The chip 10 includes a plurality of ground vias 20 that extend through the chip 10 and are connected to the layer 16 to allow the electrical components within the section 18 of the chip 10 to be connected to the common reference potential. A plurality of DC pads 22 are mounted on top of the chip 10 and are electrically connected to conductive traces 24 that extend into the fixture 14 by wirebonds 26. The DC pads 22 are appropriately connected to the components in the section 18 to provide DC voltage potentials to be applied to the components within the chip 10. Microstrips 28 are patterned on non-conductive substrates 30 positioned within the fixture 14 to transfer the high frequency RF microwave or millimeterwave signals to and from the chip 10. The substrates 30 extend through the fixture 14 into the cavity 12, as shown. Ribbonbonds 32 are electrically connected to the microstrips 28 and to conductive pads 34 on top of the chip 10. The pads 34 are electrically connected to microstrip lines 36 on the chip 10 to transmit the high frequency RF signals to the electrical components in the section 18. The ground vias 20 that are provided adjacent to the pads 34 allow for on-wafer measurement capabilities, or for co-planar connection applications, as is well understood in the art. The ribbonbonds 32 generally have a bowed configuration to provide play for thermal and mechanical stresses. In this design, the substrates 30 are at the same level as the chip 10 such that the microstrips 28 are substantially parallel with the top surface of the chip 10, so that the wirebonds 26 and the ribbonbonds 32 provide the electrical connections to the top of the chip 10 in an efficient manner.

The connection technique using the wirebonds 26 and the ribbonbonds 32 for the design discussed above, has a number of drawbacks. Particularly, this technique is somewhat labor intensive in that it requires an operator to carefully make the wirebond and ribbonbond connections. Additionally, the ribbonbond connections to the MMIC chip 10 degrade the chip performance because the ribbonbonds 32 add a finite inductance in series with the MMIC chip 10. This ribbonbond inductance degrades performance, which is most noticeable at microwave and millimeterwave frequencies. It is known in the art that the inductance generated by each ribbonbond 32 can be using an off-chip matching network (not shown) that includes an open circuit stub matching network that negates the inductance of the ribbonbonds 32, and produces a low pass filter network that prevents the inductive reactance from degrading circuit performance. However, this method of inductance compensation is time consuming to implement, and requires separate substrate designs depending on the length and the thickness of the connecting ribbon.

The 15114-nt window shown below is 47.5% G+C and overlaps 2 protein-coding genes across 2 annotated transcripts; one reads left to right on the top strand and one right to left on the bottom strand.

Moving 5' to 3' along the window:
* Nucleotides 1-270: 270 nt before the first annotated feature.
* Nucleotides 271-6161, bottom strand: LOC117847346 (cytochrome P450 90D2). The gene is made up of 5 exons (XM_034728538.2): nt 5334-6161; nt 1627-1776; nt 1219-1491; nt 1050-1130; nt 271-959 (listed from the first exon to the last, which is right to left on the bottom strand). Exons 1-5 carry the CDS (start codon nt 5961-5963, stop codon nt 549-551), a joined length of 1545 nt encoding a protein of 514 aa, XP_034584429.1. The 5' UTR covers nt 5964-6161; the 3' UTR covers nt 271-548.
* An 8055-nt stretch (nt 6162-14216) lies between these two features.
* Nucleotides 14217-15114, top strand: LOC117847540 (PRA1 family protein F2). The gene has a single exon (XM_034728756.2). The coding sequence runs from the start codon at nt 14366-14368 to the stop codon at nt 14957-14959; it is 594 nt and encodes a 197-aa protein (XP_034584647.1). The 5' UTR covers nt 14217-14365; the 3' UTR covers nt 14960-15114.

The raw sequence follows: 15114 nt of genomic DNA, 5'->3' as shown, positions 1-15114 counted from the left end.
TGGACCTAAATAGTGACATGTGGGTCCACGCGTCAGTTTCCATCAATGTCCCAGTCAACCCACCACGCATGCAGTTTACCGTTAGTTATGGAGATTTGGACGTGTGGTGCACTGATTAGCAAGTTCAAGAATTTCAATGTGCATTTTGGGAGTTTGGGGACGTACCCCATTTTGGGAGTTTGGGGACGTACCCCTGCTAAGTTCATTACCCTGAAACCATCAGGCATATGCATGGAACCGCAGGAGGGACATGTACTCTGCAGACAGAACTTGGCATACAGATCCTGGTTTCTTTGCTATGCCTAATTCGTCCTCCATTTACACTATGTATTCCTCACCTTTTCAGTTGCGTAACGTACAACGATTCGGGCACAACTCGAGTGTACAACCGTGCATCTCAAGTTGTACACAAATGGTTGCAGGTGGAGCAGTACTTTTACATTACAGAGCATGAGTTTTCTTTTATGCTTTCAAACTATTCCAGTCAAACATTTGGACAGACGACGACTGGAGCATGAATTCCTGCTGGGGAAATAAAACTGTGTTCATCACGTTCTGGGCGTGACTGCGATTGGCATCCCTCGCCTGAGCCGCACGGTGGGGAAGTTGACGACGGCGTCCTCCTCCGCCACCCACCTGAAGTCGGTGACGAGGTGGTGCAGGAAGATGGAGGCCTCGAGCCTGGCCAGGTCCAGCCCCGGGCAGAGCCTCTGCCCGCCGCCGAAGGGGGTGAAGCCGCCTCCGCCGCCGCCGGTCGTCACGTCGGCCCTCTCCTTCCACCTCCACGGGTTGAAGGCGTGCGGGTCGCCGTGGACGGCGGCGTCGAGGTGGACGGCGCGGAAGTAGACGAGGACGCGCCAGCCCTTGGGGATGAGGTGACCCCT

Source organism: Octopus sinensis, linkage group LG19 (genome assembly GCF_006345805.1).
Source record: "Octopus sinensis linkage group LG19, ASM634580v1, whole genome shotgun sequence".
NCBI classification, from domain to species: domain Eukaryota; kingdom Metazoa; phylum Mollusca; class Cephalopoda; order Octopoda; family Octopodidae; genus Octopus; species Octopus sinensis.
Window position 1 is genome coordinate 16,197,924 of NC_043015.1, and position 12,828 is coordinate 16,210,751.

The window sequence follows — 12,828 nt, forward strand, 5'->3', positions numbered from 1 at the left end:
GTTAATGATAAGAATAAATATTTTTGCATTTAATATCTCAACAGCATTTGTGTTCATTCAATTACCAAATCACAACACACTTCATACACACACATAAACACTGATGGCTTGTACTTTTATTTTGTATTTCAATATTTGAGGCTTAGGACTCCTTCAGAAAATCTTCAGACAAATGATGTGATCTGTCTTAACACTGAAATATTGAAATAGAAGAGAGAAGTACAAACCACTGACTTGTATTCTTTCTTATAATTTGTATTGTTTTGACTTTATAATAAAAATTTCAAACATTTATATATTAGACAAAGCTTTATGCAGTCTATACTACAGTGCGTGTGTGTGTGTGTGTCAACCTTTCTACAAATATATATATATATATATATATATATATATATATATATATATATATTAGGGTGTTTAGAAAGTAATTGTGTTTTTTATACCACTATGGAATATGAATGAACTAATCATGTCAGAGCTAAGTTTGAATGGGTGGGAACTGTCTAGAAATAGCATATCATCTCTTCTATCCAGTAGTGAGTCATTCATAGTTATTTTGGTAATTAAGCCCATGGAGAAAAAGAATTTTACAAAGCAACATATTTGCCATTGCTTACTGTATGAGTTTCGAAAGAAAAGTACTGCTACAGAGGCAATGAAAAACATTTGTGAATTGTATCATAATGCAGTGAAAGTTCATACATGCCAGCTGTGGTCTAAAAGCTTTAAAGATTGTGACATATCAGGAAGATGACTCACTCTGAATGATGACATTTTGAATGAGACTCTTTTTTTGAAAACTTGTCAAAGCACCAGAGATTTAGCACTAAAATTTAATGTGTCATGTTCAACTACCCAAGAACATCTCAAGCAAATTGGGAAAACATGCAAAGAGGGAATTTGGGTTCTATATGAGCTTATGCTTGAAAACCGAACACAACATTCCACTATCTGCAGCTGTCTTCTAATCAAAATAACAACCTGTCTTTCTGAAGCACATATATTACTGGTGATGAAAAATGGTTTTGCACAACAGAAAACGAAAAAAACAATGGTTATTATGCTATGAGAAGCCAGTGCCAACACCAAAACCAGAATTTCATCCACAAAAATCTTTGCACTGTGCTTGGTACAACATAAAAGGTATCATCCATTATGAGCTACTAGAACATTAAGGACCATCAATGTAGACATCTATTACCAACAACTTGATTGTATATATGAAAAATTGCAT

Other methods of providing RF inputs and outputs to an MMIC chip are known in the art that do not use ribbonbonds. One method is generally referred to as flip-chip circuit technology, and employs a wireless connection to the MMIC chip. In flip-chip circuit technology, the face (top) of the processed MMIC chip 10 is soldered or epoxied to a connecting substrate instead of the backside metal layer. Referring to FIG. 1, in the flip-chip design, the chip 10 would be flipped over, and various connection points in the electrical layout section 18 would be electrically connected to solder bumps or the like formed on traces on a mounting substrate to provide the appropriate connections to the chip 10.

Flip-chip circuit technology, however, also has several disadvantages. These disadvantages include trapping heat between the MMIC chip and the mounting substrate because the MMIC chip surface cannot take advantage of heat convection from air circulation. Additionally, the MMIC chip cannot be visually inspected for failure mechanisms after the MMIC chip is mounted on the substrate because the face of the chip is covered by the mounting substrate, and the electrical connections between the MMIC chip and the substrate cannot be checked because the connections are not exposed. Also, the circuit design has to be in coplanar technology. Coplanar technology has notable disadvantages at microwave frequencies: heat dissipation, chip size, and allows only for low level circuit complexity. Further, when the chip is flipped over and mounted to the substrate, the circuit performance changes from when the chip was tested when right side up.

Thus, there is a need for a wireless MMIC chip interconnection process which allows heat dissipation and troubleshooting of the installed MMIC chip. It is therefore an object of the present invention to provide such a wireless MMIC chip packaging scheme for MMIC microstrip circuits.

SUMMARY OF THE INVENTION

In accordance with the teachings of the present invention, a wireless MMIC chip packaging technique is disclosed where the MMIC chip is mounted right side up. The chip is positioned within a cavity of a fixture, where a backside metal layer of the chip is mounted to the fixture by a conductive epoxy bond or the like. RF and DC via feedthroughs are strategically provided through the chip, and are electrically connected to isolated conductive islands designed in the backside metal layer. Substrates are provided that support microstrips and electrical traces, and that extend into the cavity below the chip so that ends of the microstrips and traces make an electrical connection with the isolated islands. Conductive pads are provided on top of the chip and are connected to the RF and DC via feedthroughs to provide for accessible testing locations. In an alternate design, the substrate extends completely across the backside of the chip, and ground vias are provided through the substrate to connect the backside metal layer to the fixture.